V12-09: Telecystoscopy: Use of Remote Video Technology for Bedside Flexible Cystoscopy

V12-09: Telecystoscopy: Use of Remote Video Technology for Bedside Flexible Cystoscopy



The healthcare environment continues to evolve. As medicine becomes increasingly compartmentalized there is increased demand for access to specialists. Telemedicine is loosely defined as the use of telecommunication and information technology to provide clinical health care from a distance. The increased demand for specialized care will necessitate advances in telemedicine specific to each subspecialty allowing for increased access to high quality care. Cystoscopy is one of the most common procedures in the Urologic practice with multiple indications. Urology's continued advancement into the field of telemedicine would be greatly propelled by the development of a system for remote cystoscopy without sacrificing quality of care provided to our patients. We present a method for remote cystoscopy to be performed by any healthcare provider under the direct supervision of a Urologist in real time.


In the William Beaumont Hospital Urology Staff clinic four cystoscopies were performed using the Quintree software that allows for the 'expert' Urologist to be available remotely.


Four cystoscopic evaluations were performed during the proof of concept period. We found excellent results in terms of the use of telecommunication software, allowing providers the ability to perform basic cystoscopic procedures under the real-time supervision of an attending Urologist. Throughout each procedure the attending Urologist was able to communicate with the provider, as well as patients. During one procedure the 'expert' was able to direct the attention of the provider to an area of abnormal appearing mucosa concerning for malignancy. No adverse events occurred during any of the procedures.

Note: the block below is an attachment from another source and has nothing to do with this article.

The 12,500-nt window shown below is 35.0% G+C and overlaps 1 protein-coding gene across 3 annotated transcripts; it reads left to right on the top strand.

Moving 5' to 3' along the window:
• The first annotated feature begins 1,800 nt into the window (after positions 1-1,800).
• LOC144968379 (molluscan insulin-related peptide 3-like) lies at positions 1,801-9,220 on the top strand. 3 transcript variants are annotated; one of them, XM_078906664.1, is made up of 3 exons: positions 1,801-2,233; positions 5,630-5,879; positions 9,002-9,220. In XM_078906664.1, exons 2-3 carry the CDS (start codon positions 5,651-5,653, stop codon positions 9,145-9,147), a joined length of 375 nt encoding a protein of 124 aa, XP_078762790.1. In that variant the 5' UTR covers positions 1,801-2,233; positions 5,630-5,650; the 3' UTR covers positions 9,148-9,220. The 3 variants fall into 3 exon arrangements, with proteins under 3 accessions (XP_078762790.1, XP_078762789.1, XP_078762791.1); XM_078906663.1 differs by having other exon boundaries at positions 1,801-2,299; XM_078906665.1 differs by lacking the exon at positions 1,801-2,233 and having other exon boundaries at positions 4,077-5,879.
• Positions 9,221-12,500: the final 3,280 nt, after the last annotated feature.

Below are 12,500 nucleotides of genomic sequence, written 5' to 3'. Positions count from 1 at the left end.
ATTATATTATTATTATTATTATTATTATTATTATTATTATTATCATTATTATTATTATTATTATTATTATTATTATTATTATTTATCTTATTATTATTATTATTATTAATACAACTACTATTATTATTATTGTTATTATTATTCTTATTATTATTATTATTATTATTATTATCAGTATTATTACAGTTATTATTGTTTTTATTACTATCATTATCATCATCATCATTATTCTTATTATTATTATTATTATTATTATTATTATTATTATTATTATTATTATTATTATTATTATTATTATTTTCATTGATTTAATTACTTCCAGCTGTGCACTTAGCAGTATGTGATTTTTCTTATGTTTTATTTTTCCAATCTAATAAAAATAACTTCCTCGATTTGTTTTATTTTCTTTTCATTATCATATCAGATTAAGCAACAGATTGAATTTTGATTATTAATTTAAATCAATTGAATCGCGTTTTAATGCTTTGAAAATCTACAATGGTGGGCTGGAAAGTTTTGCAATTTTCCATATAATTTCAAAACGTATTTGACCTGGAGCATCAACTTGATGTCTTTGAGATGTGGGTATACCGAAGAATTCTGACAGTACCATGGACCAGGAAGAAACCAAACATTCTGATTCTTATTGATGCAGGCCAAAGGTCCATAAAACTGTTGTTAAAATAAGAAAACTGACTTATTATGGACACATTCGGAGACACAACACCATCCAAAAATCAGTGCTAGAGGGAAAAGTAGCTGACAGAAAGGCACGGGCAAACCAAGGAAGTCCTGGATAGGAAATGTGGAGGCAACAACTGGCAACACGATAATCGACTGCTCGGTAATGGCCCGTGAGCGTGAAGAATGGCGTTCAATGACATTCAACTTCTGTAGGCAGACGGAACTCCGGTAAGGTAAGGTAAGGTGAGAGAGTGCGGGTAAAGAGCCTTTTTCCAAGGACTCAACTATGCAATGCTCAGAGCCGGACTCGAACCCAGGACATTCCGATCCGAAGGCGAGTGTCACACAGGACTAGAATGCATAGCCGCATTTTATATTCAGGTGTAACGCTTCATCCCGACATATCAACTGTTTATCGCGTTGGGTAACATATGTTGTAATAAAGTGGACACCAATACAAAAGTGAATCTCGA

This proof of concept project successfully identified a technique for performance remotely of cystoscopic procedures. Though not formally measured, initial review by patient, provider, and expert demonstrated positive results with successful completion of the procedures and no detrimental effects on efficacy, comfort of both the patient and provider, or communication. Further formal investigation of this technique is necessary to demonstrate patient and provider satisfaction as well as to determine effects on outcomes in terms of diagnostic capabilities compared to standard procedures. While the software provides an excellent platform for our initial investigation, further tailoring to allow for ease of use in a more mobile platform would aid in furthering the use of telecystoscopy to more locations and departments.

Funding: None